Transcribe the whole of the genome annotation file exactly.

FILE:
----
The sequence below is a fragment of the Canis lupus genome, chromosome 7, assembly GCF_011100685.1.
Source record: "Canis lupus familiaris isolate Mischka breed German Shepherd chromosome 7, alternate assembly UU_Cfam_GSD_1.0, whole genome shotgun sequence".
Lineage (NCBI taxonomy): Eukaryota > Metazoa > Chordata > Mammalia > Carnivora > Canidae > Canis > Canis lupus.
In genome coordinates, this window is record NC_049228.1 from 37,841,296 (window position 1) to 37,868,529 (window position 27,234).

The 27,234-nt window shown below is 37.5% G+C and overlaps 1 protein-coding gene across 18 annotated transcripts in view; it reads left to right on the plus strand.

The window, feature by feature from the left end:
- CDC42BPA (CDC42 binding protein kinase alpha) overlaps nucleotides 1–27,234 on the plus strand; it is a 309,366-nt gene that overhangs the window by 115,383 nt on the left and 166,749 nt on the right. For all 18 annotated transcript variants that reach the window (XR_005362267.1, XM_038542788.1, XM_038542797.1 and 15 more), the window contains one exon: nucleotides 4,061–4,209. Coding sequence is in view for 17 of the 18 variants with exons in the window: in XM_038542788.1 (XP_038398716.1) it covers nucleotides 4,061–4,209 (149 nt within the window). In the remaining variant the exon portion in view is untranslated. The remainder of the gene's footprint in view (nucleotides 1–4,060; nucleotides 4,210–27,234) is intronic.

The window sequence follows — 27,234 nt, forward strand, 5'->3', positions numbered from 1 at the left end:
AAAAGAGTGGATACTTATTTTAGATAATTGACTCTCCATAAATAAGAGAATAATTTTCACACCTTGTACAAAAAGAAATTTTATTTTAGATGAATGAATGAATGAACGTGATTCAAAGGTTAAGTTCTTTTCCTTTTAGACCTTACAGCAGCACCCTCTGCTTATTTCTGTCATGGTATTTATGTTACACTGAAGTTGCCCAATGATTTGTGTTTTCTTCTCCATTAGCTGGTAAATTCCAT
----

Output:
The sequence below is a fragment of the Canis lupus genome, chromosome 7, assembly GCF_011100685.1.
Source record: "Canis lupus familiaris isolate Mischka breed German Shepherd chromosome 7, alternate assembly UU_Cfam_GSD_1.0, whole genome shotgun sequence".
Lineage (NCBI taxonomy): Eukaryota > Metazoa > Chordata > Mammalia > Carnivora > Canidae > Canis > Canis lupus.
In genome coordinates, this window is record NC_049228.1 from 37,841,296 (window position 1) to 37,868,529 (window position 27,234).

The 27,234-nt window shown below is 37.5% G+C and overlaps 1 protein-coding gene across 18 annotated transcripts in view; it reads left to right on the plus strand.

The window, feature by feature from the left end:
- CDC42BPA (CDC42 binding protein kinase alpha) overlaps nucleotides 1–27,234 on the plus strand; it is a 309,366-nt gene that overhangs the window by 115,383 nt on the left and 166,749 nt on the right. For all 18 annotated transcript variants that reach the window (XR_005362267.1, XM_038542788.1, XM_038542797.1 and 15 more), the window contains one exon: nucleotides 4,061–4,209. Coding sequence is in view for 17 of the 18 variants with exons in the window: in XM_038542788.1 (XP_038398716.1) it covers nucleotides 4,061–4,209 (149 nt within the window). In the remaining variant the exon portion in view is untranslated. The remainder of the gene's footprint in view (nucleotides 1–4,060; nucleotides 4,210–27,234) is intronic.

The window sequence follows — 27,234 nt, forward strand, 5'->3', positions numbered from 1 at the left end:
AAAAGAGTGGATACTTATTTTAGATAATTGACTCTCCATAAATAAGAGAATAATTTTCACACCTTGTACAAAAAGAAATTTTATTTTAGATGAATGAATGAATGAACGTGATTCAAAGGTTAAGTTCTTTTCCTTTTAGACCTTACAGCAGCACCCTCTGCTTATTTCTGTCATGGTATTTATGTTACACTGAAGTTGCCCAATGATTTGTGTTTTCTTCTCCATTAGCTGGTAAATTCCAT